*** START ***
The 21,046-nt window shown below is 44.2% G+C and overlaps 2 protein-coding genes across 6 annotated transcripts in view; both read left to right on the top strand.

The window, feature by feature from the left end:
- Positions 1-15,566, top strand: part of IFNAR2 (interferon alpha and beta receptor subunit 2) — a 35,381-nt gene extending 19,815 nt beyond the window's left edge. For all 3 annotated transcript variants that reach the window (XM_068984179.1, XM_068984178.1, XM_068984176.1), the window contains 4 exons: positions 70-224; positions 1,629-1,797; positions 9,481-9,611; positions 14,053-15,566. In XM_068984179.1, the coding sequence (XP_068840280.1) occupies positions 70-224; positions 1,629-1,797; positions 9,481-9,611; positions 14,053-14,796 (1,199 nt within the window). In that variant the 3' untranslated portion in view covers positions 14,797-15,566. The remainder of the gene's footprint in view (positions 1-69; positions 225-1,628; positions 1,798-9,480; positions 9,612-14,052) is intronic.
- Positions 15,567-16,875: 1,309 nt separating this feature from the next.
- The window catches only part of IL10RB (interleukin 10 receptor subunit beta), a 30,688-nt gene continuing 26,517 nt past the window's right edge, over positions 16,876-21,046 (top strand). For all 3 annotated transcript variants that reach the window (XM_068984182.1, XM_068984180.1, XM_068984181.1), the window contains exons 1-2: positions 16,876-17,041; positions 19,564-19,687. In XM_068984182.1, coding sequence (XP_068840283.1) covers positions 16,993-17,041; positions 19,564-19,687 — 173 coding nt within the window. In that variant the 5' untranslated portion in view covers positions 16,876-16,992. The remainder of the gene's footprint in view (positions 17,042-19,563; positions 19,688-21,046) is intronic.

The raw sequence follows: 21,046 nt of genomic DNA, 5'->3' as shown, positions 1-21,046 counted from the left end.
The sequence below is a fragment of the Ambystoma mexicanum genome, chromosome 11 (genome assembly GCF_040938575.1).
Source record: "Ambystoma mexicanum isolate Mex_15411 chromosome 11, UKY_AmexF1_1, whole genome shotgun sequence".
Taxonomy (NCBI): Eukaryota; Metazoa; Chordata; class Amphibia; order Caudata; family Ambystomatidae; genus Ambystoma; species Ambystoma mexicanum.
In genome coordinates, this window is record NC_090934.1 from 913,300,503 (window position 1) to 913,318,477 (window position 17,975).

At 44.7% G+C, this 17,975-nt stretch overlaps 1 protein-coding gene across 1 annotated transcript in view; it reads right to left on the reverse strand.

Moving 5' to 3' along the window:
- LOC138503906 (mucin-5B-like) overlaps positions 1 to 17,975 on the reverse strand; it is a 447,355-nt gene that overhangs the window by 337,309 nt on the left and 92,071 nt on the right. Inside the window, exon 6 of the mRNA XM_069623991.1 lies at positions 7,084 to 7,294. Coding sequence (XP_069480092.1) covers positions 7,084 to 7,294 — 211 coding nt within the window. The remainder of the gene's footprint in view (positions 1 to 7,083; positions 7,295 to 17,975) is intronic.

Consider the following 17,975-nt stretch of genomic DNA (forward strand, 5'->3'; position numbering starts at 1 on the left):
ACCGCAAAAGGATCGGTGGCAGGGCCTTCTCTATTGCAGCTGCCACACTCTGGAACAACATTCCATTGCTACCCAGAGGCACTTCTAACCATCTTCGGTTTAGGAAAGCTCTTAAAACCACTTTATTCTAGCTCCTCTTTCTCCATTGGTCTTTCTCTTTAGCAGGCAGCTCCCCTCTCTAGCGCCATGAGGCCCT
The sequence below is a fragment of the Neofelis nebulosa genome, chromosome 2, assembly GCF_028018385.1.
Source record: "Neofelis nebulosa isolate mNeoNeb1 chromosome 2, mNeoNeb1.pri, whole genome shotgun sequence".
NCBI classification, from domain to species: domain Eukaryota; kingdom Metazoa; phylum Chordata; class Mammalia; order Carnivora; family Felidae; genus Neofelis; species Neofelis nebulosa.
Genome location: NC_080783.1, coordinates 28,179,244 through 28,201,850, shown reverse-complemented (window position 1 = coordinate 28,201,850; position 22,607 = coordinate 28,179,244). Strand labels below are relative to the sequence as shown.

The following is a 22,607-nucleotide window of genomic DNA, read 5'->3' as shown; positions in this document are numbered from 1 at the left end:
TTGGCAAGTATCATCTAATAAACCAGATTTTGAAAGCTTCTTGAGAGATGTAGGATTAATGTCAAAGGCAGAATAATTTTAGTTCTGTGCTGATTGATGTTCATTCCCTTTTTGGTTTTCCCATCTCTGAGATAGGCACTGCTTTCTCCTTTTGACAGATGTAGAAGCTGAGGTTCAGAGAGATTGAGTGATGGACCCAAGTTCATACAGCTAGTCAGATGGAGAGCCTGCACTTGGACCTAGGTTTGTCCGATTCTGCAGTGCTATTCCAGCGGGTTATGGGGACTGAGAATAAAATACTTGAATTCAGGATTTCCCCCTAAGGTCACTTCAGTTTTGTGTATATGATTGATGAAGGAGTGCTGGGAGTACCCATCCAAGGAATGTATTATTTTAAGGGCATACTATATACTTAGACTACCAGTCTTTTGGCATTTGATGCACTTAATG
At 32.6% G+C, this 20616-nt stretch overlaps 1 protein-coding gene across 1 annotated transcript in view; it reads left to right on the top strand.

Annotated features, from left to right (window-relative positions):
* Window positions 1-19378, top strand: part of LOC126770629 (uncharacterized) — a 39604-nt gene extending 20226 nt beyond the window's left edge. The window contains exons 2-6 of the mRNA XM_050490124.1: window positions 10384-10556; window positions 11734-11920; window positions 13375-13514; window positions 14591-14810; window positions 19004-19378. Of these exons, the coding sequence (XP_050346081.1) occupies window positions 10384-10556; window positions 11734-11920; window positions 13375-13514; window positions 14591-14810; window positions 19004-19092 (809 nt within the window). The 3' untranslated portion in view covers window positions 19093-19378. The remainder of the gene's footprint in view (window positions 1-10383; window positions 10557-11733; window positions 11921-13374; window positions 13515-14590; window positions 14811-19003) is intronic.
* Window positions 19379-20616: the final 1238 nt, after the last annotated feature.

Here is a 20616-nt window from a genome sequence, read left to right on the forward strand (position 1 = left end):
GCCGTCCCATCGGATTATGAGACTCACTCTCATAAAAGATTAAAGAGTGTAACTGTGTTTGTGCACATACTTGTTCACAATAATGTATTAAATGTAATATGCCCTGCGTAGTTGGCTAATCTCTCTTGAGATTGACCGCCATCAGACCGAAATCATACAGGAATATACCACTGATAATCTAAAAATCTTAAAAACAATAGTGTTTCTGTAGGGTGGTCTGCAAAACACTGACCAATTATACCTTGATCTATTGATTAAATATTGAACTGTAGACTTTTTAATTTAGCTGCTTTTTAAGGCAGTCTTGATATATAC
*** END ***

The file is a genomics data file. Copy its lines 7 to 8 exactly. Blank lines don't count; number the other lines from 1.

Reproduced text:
The sequence below is a fragment of the Ambystoma mexicanum genome, chromosome 11 (genome assembly GCF_040938575.1).
Source record: "Ambystoma mexicanum isolate Mex_15411 chromosome 11, UKY_AmexF1_1, whole genome shotgun sequence".